The risk of developing cancer is higher for people who develop heart failure after the first heart attack, says a new study.
Cancer has been considered a separate cause of death from heart disease. Many studies have been conducted to find the link between heart disease and increased cancer risk.
‘The risk of cancer was higher among patients with heart failure after 1.5 years of follow-up.’
The non-cardiac causes of heart failure death such as cancer are being studied as researchers learn more about their association with the disease.
In the current study, the researchers examined cancer risk in patients who developed heart failure after their first heart attack.
The researchers looked at the records of 1,081 patients who had their first heart attack between November 2002 and December 2010. The records were compared to those with and without heart failure after heart attack.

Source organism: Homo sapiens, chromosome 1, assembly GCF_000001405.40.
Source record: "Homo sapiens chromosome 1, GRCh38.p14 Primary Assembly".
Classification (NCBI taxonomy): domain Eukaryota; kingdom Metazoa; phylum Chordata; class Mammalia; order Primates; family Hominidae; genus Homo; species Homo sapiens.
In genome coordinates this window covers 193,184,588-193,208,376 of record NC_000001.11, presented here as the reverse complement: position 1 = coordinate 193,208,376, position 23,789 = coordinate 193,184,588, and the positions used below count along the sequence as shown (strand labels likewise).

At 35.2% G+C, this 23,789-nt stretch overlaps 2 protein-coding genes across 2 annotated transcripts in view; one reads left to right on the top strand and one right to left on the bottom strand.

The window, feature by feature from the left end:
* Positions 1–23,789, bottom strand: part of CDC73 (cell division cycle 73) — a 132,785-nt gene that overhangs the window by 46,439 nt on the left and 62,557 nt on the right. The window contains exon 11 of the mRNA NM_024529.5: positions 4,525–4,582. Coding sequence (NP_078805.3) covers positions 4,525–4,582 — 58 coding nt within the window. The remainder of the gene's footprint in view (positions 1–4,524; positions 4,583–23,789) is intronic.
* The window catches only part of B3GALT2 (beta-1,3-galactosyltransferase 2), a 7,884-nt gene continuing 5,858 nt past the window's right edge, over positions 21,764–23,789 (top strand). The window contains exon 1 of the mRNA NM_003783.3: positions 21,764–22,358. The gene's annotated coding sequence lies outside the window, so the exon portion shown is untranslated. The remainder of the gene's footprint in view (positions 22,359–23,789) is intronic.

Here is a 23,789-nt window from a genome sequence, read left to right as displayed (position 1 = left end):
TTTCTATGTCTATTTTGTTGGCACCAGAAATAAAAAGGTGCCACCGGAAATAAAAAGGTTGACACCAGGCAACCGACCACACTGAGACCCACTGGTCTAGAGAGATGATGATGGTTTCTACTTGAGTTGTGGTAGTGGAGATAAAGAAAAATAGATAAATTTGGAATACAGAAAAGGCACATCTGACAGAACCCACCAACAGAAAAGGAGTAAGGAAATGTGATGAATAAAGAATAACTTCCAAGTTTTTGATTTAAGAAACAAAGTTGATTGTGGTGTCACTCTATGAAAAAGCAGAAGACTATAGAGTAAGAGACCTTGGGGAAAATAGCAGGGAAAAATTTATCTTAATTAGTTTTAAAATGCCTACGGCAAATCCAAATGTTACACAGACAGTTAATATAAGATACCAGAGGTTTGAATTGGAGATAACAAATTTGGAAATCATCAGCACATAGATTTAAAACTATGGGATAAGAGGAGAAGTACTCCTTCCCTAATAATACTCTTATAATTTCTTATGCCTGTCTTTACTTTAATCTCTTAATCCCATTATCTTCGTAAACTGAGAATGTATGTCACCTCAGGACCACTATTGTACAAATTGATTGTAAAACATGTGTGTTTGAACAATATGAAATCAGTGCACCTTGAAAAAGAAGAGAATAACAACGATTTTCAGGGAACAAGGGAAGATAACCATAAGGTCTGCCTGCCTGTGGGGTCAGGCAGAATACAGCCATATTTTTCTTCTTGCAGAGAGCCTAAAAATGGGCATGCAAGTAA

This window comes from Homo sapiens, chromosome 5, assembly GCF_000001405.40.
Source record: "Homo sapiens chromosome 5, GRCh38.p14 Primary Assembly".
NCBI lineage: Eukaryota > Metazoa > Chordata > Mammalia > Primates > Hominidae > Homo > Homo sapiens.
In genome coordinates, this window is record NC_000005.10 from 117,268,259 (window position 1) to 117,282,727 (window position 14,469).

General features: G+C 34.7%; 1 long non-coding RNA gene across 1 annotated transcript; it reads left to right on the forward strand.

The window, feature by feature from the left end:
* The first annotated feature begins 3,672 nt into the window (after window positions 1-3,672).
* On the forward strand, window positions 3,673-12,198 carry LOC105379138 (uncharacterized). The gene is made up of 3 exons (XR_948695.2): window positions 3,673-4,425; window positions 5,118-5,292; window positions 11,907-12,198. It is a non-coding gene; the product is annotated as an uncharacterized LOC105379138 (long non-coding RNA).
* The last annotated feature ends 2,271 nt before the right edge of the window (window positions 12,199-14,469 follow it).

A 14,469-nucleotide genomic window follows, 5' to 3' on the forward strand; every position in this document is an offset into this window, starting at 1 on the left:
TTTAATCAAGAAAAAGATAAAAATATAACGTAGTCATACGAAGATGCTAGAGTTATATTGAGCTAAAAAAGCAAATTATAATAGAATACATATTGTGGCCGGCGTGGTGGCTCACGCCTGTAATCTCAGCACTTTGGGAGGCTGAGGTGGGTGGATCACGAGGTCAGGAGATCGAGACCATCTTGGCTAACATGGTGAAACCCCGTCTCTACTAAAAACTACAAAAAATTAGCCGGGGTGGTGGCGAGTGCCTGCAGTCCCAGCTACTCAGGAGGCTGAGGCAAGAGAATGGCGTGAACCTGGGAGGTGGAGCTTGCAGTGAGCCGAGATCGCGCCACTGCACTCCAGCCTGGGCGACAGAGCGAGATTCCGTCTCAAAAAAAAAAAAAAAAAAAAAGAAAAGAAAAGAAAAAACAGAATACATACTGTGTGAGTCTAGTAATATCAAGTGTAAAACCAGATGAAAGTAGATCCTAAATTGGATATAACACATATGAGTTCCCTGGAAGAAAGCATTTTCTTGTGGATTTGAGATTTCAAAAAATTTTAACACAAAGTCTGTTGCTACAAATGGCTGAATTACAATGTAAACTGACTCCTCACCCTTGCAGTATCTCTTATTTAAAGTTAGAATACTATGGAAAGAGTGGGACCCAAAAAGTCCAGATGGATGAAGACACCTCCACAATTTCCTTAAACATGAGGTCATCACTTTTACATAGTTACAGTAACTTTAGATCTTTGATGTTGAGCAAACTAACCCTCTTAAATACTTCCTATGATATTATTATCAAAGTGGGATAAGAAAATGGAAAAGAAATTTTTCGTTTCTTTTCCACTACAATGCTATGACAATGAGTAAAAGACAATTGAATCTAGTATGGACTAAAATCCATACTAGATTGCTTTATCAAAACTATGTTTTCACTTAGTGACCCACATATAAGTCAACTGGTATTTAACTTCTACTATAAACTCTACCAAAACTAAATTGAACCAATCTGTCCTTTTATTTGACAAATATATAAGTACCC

After an average of 4.9 years of follow-up, 228 patients (21%) were diagnosed with heart failure and 28 of those patients (12.3%) developed cancer. In comparison, 8.2% of patients without heart failure were diagnosed with cancer. After 1.5 years of follow-up, the risk of cancer was higher among patients with heart failure.
"Our research suggests an association between both diseases and it is possible that as we learn more about how this connection works, we can prevent deaths. Physicians should recognize this increased cancer risk for heart failure patients and follow guideline recommended surveillance and early detection practices," said Veronique Roger, MD, Mayo Clinic.
The researchers also studied the influence of medication on cancer diagnosis. Patients who developed heart failure after heart attack were prescribed the same medications at discharge as those who were not. The treatment for heart attack was not likely responsible for the higher rate of cancer in heart failure patients, concluded the researchers.
The study is published in the Journal of the American College of Cardiology.